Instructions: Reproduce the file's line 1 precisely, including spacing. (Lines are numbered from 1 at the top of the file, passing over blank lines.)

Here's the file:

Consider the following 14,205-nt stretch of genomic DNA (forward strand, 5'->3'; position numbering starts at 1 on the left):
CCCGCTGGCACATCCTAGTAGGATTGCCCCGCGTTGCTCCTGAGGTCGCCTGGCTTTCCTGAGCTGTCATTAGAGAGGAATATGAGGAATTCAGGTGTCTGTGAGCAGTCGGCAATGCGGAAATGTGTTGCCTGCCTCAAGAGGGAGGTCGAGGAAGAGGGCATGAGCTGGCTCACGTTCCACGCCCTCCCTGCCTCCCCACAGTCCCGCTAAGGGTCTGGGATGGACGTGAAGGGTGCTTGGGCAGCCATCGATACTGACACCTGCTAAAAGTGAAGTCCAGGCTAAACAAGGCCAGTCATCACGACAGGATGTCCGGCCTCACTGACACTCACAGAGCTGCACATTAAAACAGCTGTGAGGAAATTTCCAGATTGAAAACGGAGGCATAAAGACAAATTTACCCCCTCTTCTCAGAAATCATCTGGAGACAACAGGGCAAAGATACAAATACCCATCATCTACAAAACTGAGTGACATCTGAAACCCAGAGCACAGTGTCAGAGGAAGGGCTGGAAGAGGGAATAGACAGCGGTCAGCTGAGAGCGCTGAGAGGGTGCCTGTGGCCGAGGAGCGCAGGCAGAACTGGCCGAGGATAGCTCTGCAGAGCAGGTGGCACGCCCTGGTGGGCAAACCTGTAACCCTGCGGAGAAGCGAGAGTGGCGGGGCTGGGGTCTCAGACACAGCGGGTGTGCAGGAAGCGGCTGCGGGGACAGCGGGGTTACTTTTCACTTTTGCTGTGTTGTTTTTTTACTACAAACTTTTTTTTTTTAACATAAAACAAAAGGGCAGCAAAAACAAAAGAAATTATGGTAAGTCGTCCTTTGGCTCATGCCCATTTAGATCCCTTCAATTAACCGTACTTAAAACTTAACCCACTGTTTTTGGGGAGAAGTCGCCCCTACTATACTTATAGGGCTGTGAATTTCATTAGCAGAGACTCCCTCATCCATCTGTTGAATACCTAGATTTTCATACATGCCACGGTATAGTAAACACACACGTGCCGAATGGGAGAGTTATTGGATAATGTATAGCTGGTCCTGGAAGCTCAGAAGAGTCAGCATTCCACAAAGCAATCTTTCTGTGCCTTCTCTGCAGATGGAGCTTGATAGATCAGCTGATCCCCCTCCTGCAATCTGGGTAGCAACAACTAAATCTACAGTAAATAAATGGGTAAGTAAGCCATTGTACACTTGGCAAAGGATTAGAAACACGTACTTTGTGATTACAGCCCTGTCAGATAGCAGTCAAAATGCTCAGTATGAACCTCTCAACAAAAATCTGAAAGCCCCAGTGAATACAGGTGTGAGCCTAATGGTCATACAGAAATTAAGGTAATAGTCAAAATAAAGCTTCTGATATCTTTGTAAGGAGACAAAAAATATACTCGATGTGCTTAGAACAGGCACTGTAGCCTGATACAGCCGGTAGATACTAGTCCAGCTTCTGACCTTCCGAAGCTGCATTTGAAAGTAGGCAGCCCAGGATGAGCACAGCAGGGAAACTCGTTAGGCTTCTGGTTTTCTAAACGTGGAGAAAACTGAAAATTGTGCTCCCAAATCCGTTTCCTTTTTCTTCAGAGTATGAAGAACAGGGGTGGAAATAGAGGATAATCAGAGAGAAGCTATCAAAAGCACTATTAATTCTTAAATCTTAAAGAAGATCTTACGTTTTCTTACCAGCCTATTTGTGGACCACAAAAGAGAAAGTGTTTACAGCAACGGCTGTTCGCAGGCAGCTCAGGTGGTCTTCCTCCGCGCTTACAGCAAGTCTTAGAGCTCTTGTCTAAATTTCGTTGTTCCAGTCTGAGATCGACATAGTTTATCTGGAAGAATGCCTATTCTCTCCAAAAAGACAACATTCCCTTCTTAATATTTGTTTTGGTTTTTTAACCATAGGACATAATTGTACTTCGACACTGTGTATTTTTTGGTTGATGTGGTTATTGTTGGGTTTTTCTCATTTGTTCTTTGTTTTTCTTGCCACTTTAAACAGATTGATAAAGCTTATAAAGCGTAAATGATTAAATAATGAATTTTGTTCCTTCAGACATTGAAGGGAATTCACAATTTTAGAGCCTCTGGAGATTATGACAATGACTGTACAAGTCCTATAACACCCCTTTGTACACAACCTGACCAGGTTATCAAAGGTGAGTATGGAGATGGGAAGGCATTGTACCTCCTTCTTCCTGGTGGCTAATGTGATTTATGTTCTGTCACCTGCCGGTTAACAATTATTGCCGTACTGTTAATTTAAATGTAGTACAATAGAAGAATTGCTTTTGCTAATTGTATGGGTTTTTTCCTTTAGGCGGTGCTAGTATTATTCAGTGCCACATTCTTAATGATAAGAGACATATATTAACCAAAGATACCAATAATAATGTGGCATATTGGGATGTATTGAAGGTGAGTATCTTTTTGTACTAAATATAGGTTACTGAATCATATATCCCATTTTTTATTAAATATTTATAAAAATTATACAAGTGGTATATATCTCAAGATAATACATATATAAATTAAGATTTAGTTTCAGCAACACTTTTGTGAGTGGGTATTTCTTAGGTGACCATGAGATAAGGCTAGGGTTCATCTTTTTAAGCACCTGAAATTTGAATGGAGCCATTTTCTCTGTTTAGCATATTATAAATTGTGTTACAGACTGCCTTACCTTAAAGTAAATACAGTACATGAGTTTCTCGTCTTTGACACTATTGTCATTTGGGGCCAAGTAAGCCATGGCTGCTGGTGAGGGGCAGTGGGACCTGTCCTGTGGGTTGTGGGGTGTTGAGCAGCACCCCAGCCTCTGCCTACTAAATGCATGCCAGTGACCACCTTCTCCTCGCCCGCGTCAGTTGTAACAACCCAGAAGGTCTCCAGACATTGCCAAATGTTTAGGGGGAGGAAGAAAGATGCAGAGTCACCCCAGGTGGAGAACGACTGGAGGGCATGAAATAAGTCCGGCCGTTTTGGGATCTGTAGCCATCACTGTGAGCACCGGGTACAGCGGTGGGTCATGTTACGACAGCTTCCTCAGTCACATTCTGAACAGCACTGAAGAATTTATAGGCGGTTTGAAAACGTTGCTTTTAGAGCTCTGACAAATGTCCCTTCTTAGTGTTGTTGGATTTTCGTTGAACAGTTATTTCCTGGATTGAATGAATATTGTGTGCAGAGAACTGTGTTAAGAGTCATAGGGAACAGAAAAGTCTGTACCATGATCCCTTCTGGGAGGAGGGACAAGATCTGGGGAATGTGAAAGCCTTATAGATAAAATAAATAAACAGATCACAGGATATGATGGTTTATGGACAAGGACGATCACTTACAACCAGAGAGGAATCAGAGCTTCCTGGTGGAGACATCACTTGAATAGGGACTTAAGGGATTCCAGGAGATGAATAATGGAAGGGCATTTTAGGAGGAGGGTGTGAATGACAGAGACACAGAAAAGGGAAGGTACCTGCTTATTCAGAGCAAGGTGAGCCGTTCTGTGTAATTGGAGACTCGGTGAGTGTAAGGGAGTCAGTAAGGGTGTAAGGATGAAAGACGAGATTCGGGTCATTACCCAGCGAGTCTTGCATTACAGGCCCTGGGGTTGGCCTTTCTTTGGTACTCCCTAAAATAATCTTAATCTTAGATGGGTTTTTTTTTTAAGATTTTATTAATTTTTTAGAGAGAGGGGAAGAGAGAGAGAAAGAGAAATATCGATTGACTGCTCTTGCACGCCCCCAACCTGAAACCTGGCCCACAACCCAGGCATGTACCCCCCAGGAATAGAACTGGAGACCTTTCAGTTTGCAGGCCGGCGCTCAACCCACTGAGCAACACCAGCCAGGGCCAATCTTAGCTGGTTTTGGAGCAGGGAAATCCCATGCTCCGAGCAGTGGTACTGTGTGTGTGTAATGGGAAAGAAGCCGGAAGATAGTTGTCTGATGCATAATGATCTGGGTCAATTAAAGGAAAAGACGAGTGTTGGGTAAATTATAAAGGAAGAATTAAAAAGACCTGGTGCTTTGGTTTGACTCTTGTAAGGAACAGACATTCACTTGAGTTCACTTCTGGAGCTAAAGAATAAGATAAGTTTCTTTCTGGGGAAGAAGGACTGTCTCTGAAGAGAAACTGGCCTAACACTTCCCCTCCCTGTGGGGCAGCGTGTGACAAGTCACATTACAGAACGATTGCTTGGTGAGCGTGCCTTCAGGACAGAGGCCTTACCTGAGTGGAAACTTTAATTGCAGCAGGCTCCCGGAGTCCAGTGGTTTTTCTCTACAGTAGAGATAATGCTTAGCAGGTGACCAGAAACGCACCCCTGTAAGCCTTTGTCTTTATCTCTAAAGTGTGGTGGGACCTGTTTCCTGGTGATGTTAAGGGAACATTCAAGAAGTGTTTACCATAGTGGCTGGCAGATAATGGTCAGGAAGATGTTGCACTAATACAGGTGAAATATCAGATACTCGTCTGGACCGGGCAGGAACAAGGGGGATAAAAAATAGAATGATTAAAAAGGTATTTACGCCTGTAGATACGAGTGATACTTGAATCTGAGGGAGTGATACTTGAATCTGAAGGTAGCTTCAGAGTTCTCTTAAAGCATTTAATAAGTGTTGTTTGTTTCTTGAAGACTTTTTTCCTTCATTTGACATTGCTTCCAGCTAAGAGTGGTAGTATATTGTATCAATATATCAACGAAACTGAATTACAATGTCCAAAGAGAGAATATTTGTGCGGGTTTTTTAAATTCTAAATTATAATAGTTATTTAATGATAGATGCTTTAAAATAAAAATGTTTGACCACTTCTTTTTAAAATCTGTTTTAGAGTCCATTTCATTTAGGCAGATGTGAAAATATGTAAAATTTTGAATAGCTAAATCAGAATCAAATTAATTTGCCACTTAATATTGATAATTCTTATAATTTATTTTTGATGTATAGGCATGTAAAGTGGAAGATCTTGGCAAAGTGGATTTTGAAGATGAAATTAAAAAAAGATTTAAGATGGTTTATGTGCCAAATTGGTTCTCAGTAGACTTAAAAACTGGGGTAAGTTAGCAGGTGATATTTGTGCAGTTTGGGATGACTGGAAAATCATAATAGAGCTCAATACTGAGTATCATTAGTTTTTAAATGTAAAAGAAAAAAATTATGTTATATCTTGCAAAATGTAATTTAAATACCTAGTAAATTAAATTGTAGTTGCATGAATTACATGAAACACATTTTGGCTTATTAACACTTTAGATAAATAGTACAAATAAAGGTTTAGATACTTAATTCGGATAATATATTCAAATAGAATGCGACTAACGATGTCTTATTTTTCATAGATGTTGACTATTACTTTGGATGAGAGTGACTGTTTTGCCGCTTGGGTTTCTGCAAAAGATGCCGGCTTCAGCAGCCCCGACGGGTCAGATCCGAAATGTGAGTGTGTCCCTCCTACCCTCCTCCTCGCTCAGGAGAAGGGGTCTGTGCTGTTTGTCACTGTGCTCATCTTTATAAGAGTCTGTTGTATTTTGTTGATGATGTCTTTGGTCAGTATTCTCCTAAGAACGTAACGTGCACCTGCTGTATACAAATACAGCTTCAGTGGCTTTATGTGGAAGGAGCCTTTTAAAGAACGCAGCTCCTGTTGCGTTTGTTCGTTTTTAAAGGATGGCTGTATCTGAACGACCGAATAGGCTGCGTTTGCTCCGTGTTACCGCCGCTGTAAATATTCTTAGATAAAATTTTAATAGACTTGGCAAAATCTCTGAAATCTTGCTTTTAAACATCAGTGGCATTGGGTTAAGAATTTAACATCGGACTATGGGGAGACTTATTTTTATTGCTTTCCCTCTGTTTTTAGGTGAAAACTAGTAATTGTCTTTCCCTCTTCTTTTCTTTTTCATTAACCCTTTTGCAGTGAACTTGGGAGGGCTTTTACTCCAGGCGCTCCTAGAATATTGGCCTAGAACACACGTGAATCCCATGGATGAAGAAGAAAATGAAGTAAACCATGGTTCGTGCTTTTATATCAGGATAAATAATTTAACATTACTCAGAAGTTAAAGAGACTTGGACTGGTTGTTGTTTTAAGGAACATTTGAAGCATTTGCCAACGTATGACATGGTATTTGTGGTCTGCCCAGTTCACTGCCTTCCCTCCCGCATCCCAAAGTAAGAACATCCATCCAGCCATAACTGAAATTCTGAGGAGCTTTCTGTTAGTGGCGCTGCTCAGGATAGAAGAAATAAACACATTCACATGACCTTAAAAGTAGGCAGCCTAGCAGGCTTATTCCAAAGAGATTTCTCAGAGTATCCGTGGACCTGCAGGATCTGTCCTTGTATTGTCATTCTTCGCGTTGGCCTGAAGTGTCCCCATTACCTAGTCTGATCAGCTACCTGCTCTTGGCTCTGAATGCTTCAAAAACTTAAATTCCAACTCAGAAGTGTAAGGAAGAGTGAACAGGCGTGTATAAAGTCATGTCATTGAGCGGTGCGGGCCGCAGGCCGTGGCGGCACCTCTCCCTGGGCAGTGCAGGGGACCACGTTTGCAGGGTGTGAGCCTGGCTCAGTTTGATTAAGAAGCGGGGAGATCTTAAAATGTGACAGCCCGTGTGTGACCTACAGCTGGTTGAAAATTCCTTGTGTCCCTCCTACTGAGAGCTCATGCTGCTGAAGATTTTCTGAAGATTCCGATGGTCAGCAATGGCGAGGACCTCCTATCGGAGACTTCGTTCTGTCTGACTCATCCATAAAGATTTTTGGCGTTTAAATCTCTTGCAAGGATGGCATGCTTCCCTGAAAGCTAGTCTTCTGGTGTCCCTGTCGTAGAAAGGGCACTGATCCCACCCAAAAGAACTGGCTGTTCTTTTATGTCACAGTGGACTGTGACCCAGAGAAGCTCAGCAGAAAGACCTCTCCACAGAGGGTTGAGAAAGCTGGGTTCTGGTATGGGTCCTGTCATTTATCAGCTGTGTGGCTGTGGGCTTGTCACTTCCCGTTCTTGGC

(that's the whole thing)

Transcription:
Consider the following 14,205-nt stretch of genomic DNA (forward strand, 5'->3'; position numbering starts at 1 on the left):